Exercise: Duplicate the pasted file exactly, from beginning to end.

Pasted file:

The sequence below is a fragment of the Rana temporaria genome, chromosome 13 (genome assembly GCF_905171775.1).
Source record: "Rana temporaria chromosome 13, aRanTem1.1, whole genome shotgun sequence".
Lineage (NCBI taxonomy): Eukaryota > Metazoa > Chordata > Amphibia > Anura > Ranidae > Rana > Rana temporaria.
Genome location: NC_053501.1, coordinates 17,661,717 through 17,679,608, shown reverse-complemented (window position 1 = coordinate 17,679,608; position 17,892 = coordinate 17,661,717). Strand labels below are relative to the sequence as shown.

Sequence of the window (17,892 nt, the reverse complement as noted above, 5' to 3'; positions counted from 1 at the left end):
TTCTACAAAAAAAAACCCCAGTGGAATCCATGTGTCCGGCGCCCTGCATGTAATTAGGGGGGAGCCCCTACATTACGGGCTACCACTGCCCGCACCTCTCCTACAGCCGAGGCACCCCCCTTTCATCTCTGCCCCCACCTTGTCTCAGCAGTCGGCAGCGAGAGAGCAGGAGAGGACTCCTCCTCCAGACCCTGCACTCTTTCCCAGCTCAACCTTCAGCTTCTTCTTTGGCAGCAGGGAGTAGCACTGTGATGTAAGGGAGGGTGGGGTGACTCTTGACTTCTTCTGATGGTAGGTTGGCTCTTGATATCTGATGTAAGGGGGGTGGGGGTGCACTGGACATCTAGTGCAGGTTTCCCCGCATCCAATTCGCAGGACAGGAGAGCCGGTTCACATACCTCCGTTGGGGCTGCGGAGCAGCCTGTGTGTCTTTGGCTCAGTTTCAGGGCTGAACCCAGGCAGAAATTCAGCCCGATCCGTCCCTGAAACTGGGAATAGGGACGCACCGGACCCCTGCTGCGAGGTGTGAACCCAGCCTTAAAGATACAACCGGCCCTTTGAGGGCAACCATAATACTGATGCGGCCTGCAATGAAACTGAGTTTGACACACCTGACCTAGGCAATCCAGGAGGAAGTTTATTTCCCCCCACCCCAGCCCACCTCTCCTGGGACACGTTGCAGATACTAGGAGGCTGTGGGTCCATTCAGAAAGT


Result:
The sequence below is a fragment of the Rana temporaria genome, chromosome 13 (genome assembly GCF_905171775.1).
Source record: "Rana temporaria chromosome 13, aRanTem1.1, whole genome shotgun sequence".
Lineage (NCBI taxonomy): Eukaryota > Metazoa > Chordata > Amphibia > Anura > Ranidae > Rana > Rana temporaria.
Genome location: NC_053501.1, coordinates 17,661,717 through 17,679,608, shown reverse-complemented (window position 1 = coordinate 17,679,608; position 17,892 = coordinate 17,661,717). Strand labels below are relative to the sequence as shown.

Sequence of the window (17,892 nt, the reverse complement as noted above, 5' to 3'; positions counted from 1 at the left end):
TTCTACAAAAAAAAACCCCAGTGGAATCCATGTGTCCGGCGCCCTGCATGTAATTAGGGGGGAGCCCCTACATTACGGGCTACCACTGCCCGCACCTCTCCTACAGCCGAGGCACCCCCCTTTCATCTCTGCCCCCACCTTGTCTCAGCAGTCGGCAGCGAGAGAGCAGGAGAGGACTCCTCCTCCAGACCCTGCACTCTTTCCCAGCTCAACCTTCAGCTTCTTCTTTGGCAGCAGGGAGTAGCACTGTGATGTAAGGGAGGGTGGGGTGACTCTTGACTTCTTCTGATGGTAGGTTGGCTCTTGATATCTGATGTAAGGGGGGTGGGGGTGCACTGGACATCTAGTGCAGGTTTCCCCGCATCCAATTCGCAGGACAGGAGAGCCGGTTCACATACCTCCGTTGGGGCTGCGGAGCAGCCTGTGTGTCTTTGGCTCAGTTTCAGGGCTGAACCCAGGCAGAAATTCAGCCCGATCCGTCCCTGAAACTGGGAATAGGGACGCACCGGACCCCTGCTGCGAGGTGTGAACCCAGCCTTAAAGATACAACCGGCCCTTTGAGGGCAACCATAATACTGATGCGGCCTGCAATGAAACTGAGTTTGACACACCTGACCTAGGCAATCCAGGAGGAAGTTTATTTCCCCCCACCCCAGCCCACCTCTCCTGGGACACGTTGCAGATACTAGGAGGCTGTGGGTCCATTCAGAAAGT